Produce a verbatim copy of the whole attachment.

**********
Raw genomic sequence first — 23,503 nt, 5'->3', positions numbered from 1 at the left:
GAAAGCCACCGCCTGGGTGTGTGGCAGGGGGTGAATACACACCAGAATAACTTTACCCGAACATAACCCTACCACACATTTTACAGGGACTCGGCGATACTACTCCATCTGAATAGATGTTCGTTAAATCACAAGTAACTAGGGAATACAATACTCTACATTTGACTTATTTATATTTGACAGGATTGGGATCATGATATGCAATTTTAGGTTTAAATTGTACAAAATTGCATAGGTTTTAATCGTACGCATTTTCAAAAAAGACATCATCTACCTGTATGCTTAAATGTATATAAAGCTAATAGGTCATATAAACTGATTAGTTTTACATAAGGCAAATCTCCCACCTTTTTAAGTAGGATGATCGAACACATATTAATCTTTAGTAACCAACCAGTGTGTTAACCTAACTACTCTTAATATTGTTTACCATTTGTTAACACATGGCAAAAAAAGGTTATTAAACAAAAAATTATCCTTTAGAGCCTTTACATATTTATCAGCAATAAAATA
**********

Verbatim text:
Raw genomic sequence first — 23,503 nt, 5'->3', positions numbered from 1 at the left:
GAAAGCCACCGCCTGGGTGTGTGGCAGGGGGTGAATACACACCAGAATAACTTTACCCGAACATAACCCTACCACACATTTTACAGGGACTCGGCGATACTACTCCATCTGAATAGATGTTCGTTAAATCACAAGTAACTAGGGAATACAATACTCTACATTTGACTTATTTATATTTGACAGGATTGGGATCATGATATGCAATTTTAGGTTTAAATTGTACAAAATTGCATAGGTTTTAATCGTACGCATTTTCAAAAAAGACATCATCTACCTGTATGCTTAAATGTATATAAAGCTAATAGGTCATATAAACTGATTAGTTTTACATAAGGCAAATCTCCCACCTTTTTAAGTAGGATGATCGAACACATATTAATCTTTAGTAACCAACCAGTGTGTTAACCTAACTACTCTTAATATTGTTTACCATTTGTTAACACATGGCAAAAAAAGGTTATTAAACAAAAAATTATCCTTTAGAGCCTTTACATATTTATCAGCAATAAAATA